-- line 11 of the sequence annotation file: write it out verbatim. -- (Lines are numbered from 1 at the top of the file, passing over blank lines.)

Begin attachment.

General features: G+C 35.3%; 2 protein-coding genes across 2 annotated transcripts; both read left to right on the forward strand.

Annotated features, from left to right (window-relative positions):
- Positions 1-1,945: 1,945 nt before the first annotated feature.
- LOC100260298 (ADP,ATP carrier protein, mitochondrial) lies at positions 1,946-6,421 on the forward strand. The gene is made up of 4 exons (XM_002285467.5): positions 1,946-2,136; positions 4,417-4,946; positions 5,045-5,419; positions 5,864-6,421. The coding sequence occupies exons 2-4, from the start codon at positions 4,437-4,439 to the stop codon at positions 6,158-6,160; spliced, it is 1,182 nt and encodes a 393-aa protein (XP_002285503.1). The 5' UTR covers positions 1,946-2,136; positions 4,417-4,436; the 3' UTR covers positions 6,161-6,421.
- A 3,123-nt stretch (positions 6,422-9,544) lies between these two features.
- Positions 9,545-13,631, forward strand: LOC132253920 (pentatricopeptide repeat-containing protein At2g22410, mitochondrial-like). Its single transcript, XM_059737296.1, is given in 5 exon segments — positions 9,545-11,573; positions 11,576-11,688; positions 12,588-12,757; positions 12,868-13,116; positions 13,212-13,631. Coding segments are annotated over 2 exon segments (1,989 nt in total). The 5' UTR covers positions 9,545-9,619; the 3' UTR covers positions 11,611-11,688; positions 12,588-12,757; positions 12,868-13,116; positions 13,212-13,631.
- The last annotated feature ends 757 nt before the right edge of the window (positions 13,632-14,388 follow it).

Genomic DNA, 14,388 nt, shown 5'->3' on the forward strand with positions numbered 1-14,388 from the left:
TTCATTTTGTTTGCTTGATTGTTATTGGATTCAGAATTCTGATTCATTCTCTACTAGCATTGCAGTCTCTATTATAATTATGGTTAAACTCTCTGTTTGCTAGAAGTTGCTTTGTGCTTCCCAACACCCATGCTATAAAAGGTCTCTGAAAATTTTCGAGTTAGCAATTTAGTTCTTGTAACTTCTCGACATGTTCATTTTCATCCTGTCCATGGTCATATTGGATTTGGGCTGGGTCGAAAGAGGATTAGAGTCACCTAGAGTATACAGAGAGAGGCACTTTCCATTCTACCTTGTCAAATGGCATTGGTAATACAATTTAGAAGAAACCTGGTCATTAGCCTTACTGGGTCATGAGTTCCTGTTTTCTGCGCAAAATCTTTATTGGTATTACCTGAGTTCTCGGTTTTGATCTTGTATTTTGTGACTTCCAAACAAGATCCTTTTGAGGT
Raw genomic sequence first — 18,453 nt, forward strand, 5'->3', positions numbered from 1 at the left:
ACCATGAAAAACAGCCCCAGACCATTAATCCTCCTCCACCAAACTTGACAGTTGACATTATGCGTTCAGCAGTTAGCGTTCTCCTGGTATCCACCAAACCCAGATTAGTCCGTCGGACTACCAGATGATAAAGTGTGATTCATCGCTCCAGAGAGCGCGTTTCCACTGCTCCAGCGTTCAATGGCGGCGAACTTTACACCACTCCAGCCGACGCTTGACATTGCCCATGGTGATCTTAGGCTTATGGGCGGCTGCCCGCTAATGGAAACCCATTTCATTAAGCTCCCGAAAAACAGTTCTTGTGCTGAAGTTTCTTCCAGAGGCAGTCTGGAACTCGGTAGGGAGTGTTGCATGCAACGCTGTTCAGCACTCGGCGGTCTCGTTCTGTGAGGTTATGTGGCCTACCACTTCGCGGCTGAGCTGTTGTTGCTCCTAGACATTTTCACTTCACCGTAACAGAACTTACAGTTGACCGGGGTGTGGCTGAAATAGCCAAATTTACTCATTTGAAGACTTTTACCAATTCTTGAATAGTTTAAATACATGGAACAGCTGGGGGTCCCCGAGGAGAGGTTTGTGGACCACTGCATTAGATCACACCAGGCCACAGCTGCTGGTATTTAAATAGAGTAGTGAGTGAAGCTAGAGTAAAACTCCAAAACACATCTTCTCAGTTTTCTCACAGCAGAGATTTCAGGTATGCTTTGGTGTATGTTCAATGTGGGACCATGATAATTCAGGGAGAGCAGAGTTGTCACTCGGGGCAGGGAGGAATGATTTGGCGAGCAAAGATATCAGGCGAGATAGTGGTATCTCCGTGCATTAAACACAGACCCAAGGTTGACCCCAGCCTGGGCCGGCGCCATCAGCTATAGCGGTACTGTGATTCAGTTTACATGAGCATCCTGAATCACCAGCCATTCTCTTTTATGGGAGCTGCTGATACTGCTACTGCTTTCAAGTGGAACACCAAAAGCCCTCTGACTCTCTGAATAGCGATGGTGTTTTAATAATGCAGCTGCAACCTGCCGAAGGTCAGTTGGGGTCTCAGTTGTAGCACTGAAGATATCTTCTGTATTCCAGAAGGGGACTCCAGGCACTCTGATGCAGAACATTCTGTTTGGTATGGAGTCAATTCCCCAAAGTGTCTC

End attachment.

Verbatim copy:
ACCATGAAAAACAGCCCCAGACCATTAATCCTCCTCCACCAAACTTGACAGTTGACATTATGCGTTCAGCAGTTAGCGTTCTCCTGGTATCCACCAAACCCAGATTAGTCCGTCGGACTACCAGATGATAAAGTGTGATTCATCGCTCCAGAGAGCGCGTTTCCACTGCTCCAGCGTTCAATGGCGGCGAACTTTACACCACTCCAGCCGACGCTTGACATTGCCCATGGTGATCTTAGGCTTATGGGCGGCTGCCCGCTAATGGAAACCCATTTCATTAAGCTCCCGAAAAACAGTTCTTGTGCTGAAGTTTCTTCCAGAGGCAGTCTGGAACTCGGTAGGGAGTGTTGCATGCAACGCTGTTCAGCACTCGGCGGTCTCGTTCTGTGAGGTTATGTGGCCTACCACTTCGCGGCTGAGCTGTTGTTGCTCCTAGACATTTTCACTTCACCGTAACAGAACTTACAGTTGACCGGGGTGTGGCTGAAATAGCCAAATTTACTCATTTGAAGACTTTTACCAATTCTTGAATAGTTTAAATACATGGAACAGCTGGGGGTCCCCGAGGAGAGGTTTGTGGACCACTGCATTAGATCACACCAGGCCACAGCTGCTGGTATTTAAATAGAGTAGTGAGTGAAGCTAGAGTAAAACTCCAAAACACATCTTCTCAGTTTTCTCACAGCAGAGATTTCAGGTATGCTTTGGTGTATGTTCAATGTGGGACCATGATAATTCAGGGAGAGCAGAGTTGTCACTCGGGGCAGGGAGGAATGATTTGGCGAGCAAAGATATCAGGCGAGATAGTGGTATCTCCGTGCATTAAACACAGACCCAAGGTTGACCCCAGCCTGGGCCGGCGCCATCAGCTATAGCGGTACTGTGATTCAGTTTACATGAGCATCCTGAATCACCAGCCATTCTCTTTTATGGGAGCTGCTGATACTGCTACTGCTTTCAAGTGGAACACCAAAAGCCCTCTGACTCTCTGAATAGCGATGGTGTTTTAATAATGCAGCTGCAACCTGCCGAAGGTCAGTTGGGGTCTCAGTTGTAGCACTGAAGATATCTTCTGTATTCCAGAAGGGGACTCCAGGCACTCTGATGCAGAACATTCTGTTTGGTATGGAGTCAATTCCCCAAAGTGTCTC